French daily Le Monde has raised the alarm on Malta’s economy, saying that it is likely to trigger “the next European crisis.”
“Malta’s tax system has attracted many deposits from non-residents, resulting in a bloated system that is too large for the government to save, especially seeing that it is currently undertaking fiscal consolidation having just emerged from the excessive deficit procedure last February.”
The report, published yesterday, says that should a crisis hit Malta, investors will probably be made to take a haircut on their deposits similar to the one in Cyprus, namely between 30-40% of deposits over €100,000.
The main concern raised by the study quoted by Le Monde is that Malta already has the lowest tax rate in the EU, putting further pressure on its fiscal sustainability.
The report does not even take into account the reductions in income tax that were brought in with the 2013 budget.
“Malta is considered to be a tax haven with little or no tax, no transparency and no real economic activity apart from online gaming.”
Le Monde warns that as international efforts against off shore banking, tax evasion and money laundering are stepped up, Malta could potentially lose out.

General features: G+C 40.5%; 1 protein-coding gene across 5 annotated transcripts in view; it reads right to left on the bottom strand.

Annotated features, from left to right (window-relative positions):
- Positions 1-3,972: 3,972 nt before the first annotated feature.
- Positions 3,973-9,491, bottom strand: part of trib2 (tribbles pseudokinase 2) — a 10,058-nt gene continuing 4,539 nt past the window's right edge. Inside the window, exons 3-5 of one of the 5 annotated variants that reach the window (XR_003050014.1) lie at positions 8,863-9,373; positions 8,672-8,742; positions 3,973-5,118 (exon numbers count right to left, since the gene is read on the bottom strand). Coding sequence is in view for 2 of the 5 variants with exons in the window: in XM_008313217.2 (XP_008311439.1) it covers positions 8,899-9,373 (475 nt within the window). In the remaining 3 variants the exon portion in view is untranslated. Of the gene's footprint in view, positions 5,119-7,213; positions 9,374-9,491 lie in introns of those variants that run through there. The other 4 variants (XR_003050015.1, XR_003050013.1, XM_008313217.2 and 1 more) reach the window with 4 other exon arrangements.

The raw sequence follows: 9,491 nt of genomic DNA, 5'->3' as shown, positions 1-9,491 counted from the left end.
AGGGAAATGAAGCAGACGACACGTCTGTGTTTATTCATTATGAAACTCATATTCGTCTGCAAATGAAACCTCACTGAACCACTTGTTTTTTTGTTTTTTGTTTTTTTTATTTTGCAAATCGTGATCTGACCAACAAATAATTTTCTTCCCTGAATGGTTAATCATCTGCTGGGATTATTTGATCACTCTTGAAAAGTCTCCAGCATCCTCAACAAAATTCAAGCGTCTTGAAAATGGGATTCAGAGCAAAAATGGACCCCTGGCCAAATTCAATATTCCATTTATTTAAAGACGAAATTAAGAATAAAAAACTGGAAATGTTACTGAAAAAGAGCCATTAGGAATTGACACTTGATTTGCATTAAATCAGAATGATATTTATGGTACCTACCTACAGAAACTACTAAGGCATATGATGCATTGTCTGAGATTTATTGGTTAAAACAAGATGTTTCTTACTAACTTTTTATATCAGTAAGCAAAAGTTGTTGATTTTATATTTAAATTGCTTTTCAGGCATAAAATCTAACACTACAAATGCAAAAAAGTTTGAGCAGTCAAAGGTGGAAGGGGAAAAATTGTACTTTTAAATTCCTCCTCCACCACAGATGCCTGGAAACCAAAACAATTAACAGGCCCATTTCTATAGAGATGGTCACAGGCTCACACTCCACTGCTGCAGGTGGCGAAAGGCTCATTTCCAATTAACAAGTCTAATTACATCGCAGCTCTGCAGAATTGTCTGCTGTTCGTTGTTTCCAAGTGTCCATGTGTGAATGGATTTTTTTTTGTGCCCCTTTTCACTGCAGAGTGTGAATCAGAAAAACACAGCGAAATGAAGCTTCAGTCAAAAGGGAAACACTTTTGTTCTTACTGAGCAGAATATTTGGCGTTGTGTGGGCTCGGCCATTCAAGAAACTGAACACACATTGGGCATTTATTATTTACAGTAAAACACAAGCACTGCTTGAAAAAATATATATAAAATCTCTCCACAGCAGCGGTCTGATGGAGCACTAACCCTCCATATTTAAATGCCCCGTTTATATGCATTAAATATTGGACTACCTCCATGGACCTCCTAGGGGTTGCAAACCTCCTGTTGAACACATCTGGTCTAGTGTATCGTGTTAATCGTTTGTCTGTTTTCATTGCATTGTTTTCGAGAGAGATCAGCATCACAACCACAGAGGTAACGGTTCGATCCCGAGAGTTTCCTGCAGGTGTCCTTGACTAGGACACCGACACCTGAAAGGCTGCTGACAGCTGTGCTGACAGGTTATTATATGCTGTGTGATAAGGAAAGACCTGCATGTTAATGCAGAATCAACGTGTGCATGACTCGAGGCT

Another concern highlighted by the study is the fact that only banks with €5 billion worth of asset fall under the supervision of the European Union. This means that only Bank of Valletta, HSBC and CommBank Europe Ltd will be directly supervised.
The latter bank is an Australian subsidiary. The Le Monde report highlights how any crisis at CommBank could be easily absorbed by the Australian banking sector, but it would have a “disastrous” effect on the Malta economy.
A report by the International Monetary Fund in 2012 has already warned that Malta need to do more in managing the systemic risk posed by foreign banks.